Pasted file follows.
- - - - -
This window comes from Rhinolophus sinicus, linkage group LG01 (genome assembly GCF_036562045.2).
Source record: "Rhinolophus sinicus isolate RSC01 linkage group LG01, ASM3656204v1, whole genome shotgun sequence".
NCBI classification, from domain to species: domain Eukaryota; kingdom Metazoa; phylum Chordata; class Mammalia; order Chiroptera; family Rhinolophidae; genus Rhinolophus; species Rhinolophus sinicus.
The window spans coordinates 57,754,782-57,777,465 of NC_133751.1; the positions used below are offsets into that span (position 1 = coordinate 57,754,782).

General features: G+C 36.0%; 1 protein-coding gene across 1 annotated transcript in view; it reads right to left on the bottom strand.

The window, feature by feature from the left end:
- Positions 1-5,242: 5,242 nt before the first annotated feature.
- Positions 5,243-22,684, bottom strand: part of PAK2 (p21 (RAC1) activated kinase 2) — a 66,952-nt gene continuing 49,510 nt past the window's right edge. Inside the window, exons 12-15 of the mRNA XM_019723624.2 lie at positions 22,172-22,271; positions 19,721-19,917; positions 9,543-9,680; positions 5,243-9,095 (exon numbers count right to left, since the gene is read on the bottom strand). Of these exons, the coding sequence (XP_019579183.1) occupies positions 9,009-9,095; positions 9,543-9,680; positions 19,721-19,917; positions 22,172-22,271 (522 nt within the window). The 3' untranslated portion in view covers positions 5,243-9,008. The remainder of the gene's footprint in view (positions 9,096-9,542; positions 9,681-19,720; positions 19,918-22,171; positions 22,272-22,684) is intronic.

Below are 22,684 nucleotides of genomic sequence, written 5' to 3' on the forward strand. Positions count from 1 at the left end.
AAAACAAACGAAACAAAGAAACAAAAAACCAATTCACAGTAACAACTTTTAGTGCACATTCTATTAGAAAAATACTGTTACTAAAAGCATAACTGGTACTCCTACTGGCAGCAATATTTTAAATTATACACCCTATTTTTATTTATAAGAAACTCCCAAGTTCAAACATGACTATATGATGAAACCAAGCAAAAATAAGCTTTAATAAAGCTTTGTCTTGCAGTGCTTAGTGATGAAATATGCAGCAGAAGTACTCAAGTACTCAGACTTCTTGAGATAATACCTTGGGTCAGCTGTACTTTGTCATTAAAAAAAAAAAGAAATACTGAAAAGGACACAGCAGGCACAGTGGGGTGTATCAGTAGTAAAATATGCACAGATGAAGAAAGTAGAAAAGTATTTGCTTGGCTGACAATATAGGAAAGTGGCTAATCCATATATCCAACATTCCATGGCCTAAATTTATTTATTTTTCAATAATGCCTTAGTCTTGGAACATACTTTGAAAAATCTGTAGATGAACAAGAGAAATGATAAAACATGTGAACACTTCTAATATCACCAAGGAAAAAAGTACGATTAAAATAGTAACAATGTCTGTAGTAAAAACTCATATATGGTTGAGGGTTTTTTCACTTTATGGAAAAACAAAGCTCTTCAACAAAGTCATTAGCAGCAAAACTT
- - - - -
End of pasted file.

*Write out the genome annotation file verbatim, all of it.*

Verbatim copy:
This window comes from Rhinolophus sinicus, linkage group LG01 (genome assembly GCF_036562045.2).
Source record: "Rhinolophus sinicus isolate RSC01 linkage group LG01, ASM3656204v1, whole genome shotgun sequence".
NCBI classification, from domain to species: domain Eukaryota; kingdom Metazoa; phylum Chordata; class Mammalia; order Chiroptera; family Rhinolophidae; genus Rhinolophus; species Rhinolophus sinicus.
The window spans coordinates 57,754,782-57,777,465 of NC_133751.1; the positions used below are offsets into that span (position 1 = coordinate 57,754,782).

General features: G+C 36.0%; 1 protein-coding gene across 1 annotated transcript in view; it reads right to left on the bottom strand.

The window, feature by feature from the left end:
- Positions 1-5,242: 5,242 nt before the first annotated feature.
- Positions 5,243-22,684, bottom strand: part of PAK2 (p21 (RAC1) activated kinase 2) — a 66,952-nt gene continuing 49,510 nt past the window's right edge. Inside the window, exons 12-15 of the mRNA XM_019723624.2 lie at positions 22,172-22,271; positions 19,721-19,917; positions 9,543-9,680; positions 5,243-9,095 (exon numbers count right to left, since the gene is read on the bottom strand). Of these exons, the coding sequence (XP_019579183.1) occupies positions 9,009-9,095; positions 9,543-9,680; positions 19,721-19,917; positions 22,172-22,271 (522 nt within the window). The 3' untranslated portion in view covers positions 5,243-9,008. The remainder of the gene's footprint in view (positions 9,096-9,542; positions 9,681-19,720; positions 19,918-22,171; positions 22,272-22,684) is intronic.

Below are 22,684 nucleotides of genomic sequence, written 5' to 3' on the forward strand. Positions count from 1 at the left end.
AAAACAAACGAAACAAAGAAACAAAAAACCAATTCACAGTAACAACTTTTAGTGCACATTCTATTAGAAAAATACTGTTACTAAAAGCATAACTGGTACTCCTACTGGCAGCAATATTTTAAATTATACACCCTATTTTTATTTATAAGAAACTCCCAAGTTCAAACATGACTATATGATGAAACCAAGCAAAAATAAGCTTTAATAAAGCTTTGTCTTGCAGTGCTTAGTGATGAAATATGCAGCAGAAGTACTCAAGTACTCAGACTTCTTGAGATAATACCTTGGGTCAGCTGTACTTTGTCATTAAAAAAAAAAAGAAATACTGAAAAGGACACAGCAGGCACAGTGGGGTGTATCAGTAGTAAAATATGCACAGATGAAGAAAGTAGAAAAGTATTTGCTTGGCTGACAATATAGGAAAGTGGCTAATCCATATATCCAACATTCCATGGCCTAAATTTATTTATTTTTCAATAATGCCTTAGTCTTGGAACATACTTTGAAAAATCTGTAGATGAACAAGAGAAATGATAAAACATGTGAACACTTCTAATATCACCAAGGAAAAAAGTACGATTAAAATAGTAACAATGTCTGTAGTAAAAACTCATATATGGTTGAGGGTTTTTTCACTTTATGGAAAAACAAAGCTCTTCAACAAAGTCATTAGCAGCAAAACTT